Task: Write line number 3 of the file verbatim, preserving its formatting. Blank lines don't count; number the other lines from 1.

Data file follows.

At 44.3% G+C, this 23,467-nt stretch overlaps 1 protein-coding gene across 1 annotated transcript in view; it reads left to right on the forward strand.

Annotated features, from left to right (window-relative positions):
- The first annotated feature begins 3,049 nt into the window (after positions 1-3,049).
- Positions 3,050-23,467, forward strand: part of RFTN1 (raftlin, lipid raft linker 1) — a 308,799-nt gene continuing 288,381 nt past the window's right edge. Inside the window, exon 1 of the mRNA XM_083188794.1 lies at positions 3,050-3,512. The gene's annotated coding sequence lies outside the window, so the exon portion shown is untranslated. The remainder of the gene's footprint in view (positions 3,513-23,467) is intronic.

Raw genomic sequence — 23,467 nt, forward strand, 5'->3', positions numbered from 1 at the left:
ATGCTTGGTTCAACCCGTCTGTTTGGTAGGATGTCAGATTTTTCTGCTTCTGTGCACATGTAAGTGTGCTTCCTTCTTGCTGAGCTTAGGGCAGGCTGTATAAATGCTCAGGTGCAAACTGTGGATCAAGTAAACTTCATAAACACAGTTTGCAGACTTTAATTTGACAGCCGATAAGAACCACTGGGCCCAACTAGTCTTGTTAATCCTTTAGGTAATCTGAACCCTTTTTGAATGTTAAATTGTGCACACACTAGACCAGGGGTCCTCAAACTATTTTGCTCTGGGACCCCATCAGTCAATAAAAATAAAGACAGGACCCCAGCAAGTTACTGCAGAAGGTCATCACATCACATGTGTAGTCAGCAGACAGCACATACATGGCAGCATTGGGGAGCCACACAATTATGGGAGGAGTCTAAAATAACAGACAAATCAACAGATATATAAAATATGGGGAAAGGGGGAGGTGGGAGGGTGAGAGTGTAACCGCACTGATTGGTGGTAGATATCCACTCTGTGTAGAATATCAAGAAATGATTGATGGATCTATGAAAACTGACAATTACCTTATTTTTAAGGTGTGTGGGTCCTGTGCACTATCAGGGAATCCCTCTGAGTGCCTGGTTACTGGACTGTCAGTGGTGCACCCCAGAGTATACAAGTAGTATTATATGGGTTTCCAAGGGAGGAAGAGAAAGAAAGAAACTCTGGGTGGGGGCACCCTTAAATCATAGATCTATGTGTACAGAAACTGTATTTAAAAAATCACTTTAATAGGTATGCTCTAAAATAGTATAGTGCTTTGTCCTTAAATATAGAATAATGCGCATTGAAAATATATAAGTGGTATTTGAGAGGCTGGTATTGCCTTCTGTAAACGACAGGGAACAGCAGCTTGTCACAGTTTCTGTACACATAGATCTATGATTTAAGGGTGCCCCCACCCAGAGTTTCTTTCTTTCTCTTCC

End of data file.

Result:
- The first annotated feature begins 3,049 nt into the window (after positions 1-3,049).